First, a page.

Opinions Mon, 26 Oct 2020
If I had to describe 2020 in one word it would be: Paradox.The world has taken a 6-month break.
For half of the year, it has felt like nothing.
But somehow, it also feels like everything.
Everything feels uncertain, but at the same time very certain.
The paradoxes and nuances of life that are otherwise ignored have become clear to me. In this time, where the movement has been restricted, I have grown more than any other year in my recent history.
I often reflect on the paradox that is 2020 and all of it is not lost on me.
How can a year as enigmatic as 2020 also offer us a reckoning so deep it confounds us to the point of almost no words? There are simply no words, perhaps not enough words to fully articulate the learnings, pieces, subtleties, nuances, lessons, complications that this year has presented us.
I am awe-struck.
Awe-struck by the lessons we did not see coming, by the waves of new and fresh ideas that have come to be by force. I am awakened by the inconvenient truths that slipped our conscious minds because we were too busy or too careless.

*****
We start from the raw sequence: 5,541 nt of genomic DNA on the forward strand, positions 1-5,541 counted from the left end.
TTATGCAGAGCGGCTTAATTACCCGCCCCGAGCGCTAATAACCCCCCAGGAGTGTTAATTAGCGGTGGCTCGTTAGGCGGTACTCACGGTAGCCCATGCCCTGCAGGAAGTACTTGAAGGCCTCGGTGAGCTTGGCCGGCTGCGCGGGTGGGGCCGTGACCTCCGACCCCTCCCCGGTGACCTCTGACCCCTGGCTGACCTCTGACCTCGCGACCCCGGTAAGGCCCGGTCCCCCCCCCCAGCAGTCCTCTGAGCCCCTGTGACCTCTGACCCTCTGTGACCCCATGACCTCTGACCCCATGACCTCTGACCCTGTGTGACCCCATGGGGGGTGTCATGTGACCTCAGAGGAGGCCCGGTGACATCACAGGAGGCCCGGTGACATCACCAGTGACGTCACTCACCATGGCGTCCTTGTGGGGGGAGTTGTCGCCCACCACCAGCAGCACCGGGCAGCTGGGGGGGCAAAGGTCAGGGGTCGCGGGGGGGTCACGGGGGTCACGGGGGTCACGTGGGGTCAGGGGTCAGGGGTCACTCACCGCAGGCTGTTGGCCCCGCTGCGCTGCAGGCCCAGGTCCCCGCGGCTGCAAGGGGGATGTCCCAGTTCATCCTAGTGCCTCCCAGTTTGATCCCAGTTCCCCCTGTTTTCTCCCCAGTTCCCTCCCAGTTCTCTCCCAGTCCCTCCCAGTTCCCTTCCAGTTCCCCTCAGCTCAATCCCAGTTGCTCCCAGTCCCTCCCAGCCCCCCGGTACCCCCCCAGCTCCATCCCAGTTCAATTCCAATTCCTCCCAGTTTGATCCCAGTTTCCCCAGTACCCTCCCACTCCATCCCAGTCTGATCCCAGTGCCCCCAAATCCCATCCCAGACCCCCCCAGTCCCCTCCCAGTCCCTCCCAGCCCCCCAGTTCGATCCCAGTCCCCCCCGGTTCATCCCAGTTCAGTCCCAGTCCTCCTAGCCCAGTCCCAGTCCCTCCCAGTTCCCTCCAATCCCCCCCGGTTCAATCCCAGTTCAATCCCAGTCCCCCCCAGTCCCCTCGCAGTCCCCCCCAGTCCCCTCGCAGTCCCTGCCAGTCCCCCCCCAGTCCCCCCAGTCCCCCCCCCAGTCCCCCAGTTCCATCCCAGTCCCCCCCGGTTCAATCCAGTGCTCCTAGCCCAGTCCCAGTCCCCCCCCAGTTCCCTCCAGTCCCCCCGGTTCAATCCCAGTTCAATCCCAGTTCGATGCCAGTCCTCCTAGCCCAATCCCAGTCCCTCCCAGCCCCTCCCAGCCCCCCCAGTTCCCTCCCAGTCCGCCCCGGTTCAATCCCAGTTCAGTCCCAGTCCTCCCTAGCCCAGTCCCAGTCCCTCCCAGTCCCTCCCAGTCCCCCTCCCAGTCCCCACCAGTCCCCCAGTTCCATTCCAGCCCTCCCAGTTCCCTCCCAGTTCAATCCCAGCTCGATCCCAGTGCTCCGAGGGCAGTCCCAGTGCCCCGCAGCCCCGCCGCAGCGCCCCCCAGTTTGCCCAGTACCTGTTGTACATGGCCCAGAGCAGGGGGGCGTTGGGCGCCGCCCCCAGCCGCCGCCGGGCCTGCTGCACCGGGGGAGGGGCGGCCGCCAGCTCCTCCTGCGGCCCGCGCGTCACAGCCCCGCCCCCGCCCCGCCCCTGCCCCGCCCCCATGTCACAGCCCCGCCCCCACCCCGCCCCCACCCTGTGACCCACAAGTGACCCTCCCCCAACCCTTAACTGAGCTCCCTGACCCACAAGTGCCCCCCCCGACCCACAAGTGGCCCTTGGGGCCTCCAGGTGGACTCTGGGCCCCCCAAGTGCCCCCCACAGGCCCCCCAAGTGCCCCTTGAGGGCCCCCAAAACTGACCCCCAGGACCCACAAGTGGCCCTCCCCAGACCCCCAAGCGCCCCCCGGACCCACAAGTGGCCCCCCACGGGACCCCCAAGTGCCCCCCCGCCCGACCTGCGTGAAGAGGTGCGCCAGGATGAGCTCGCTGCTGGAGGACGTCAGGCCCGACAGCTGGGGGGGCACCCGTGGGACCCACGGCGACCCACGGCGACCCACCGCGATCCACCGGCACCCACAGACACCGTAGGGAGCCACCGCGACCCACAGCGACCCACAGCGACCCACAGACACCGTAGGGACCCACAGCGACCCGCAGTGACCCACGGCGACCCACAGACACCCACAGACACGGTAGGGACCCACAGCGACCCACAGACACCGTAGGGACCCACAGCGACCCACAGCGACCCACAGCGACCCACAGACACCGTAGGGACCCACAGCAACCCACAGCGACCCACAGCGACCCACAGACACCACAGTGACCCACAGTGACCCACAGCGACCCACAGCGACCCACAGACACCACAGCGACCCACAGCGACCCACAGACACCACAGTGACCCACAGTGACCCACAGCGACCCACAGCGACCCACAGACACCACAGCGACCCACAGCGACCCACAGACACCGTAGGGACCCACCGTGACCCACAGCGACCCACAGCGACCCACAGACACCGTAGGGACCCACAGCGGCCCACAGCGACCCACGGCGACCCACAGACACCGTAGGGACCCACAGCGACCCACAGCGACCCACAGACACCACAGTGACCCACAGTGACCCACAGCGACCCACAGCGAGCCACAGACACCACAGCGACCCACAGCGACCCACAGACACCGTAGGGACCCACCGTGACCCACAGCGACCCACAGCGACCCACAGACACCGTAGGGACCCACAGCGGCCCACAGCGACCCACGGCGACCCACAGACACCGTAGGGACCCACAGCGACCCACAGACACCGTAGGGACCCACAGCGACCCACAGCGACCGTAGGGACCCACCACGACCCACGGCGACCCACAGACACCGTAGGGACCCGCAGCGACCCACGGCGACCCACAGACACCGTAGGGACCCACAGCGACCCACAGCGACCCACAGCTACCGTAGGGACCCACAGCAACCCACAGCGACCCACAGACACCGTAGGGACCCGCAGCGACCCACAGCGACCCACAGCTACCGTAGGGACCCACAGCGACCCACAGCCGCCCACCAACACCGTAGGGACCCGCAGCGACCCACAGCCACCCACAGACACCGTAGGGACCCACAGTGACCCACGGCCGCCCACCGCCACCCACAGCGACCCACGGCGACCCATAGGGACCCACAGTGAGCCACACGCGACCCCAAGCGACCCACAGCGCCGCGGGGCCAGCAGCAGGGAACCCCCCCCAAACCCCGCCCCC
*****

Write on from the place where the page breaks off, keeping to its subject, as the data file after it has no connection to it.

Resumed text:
So now what?
Everybody is asking what to do next?
What do we do?
What should we prioritize?
This year has required us to sit down somewhere and be intentional about our movements.
I hope for the sake of our mental and emotional well being that we normalize this pace of life.
Let's normalize the calm, the lack of needing to give the obligatory "yes" to every request, the unabashed asking for what you need in order to feel safe and secure. Let us normalize taking care of one another by thinking of how our actions impact the other members of society, let us continue to remember those who couldn't take time off, those whose work is considered essential in order for us to have a sense of normalcy; remember that they have always worked really hard to keep the rest of us safe, and that faced with the realities of this pandemic, we are only now noticing.
I have made a choice to certainly keep this pace. Remembering the power of kindness and holding of boundaries.
Now, what about you? What lessons will you take with you as we get back to "normalcy"
Columnist: Nana Konamah